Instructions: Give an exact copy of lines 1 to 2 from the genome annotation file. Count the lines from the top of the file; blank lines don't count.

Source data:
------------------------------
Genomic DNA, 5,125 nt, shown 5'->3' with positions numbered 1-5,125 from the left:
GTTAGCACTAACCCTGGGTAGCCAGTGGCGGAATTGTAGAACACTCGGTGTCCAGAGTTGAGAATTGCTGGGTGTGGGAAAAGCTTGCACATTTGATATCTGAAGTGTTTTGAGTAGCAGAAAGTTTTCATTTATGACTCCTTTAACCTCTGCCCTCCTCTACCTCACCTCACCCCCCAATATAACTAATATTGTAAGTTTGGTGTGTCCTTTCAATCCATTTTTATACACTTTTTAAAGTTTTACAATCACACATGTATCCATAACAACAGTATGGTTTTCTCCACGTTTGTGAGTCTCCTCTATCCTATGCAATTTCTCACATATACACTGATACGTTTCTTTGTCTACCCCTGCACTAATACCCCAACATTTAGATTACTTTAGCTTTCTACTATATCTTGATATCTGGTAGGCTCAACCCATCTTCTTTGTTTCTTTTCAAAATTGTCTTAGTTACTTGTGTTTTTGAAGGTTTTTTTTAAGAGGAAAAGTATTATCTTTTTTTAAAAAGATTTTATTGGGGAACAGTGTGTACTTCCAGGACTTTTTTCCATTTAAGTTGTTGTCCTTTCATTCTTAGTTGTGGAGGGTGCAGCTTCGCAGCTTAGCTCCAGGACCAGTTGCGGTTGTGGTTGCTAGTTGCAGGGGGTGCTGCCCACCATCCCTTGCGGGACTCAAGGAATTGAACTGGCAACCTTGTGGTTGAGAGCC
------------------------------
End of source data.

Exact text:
Genomic DNA, 5,125 nt, shown 5'->3' with positions numbered 1-5,125 from the left:
GTTAGCACTAACCCTGGGTAGCCAGTGGCGGAATTGTAGAACACTCGGTGTCCAGAGTTGAGAATTGCTGGGTGTGGGAAAAGCTTGCACATTTGATATCTGAAGTGTTTTGAGTAGCAGAAAGTTTTCATTTATGACTCCTTTAACCTCTGCCCTCCTCTACCTCACCTCACCCCCCAATATAACTAATATTGTAAGTTTGGTGTGTCCTTTCAATCCATTTTTATACACTTTTTAAAGTTTTACAATCACACATGTATCCATAACAACAGTATGGTTTTCTCCACGTTTGTGAGTCTCCTCTATCCTATGCAATTTCTCACATATACACTGATACGTTTCTTTGTCTACCCCTGCACTAATACCCCAACATTTAGATTACTTTAGCTTTCTACTATATCTTGATATCTGGTAGGCTCAACCCATCTTCTTTGTTTCTTTTCAAAATTGTCTTAGTTACTTGTGTTTTTGAAGGTTTTTTTTAAGAGGAAAAGTATTATCTTTTTTTAAAAAGATTTTATTGGGGAACAGTGTGTACTTCCAGGACTTTTTTCCATTTAAGTTGTTGTCCTTTCATTCTTAGTTGTGGAGGGTGCAGCTTCGCAGCTTAGCTCCAGGACCAGTTGCGGTTGTGGTTGCTAGTTGCAGGGGGTGCTGCCCACCATCCCTTGCGGGACTCAAGGAATTGAACTGGCAACCTTGTGGTTGAGAGCC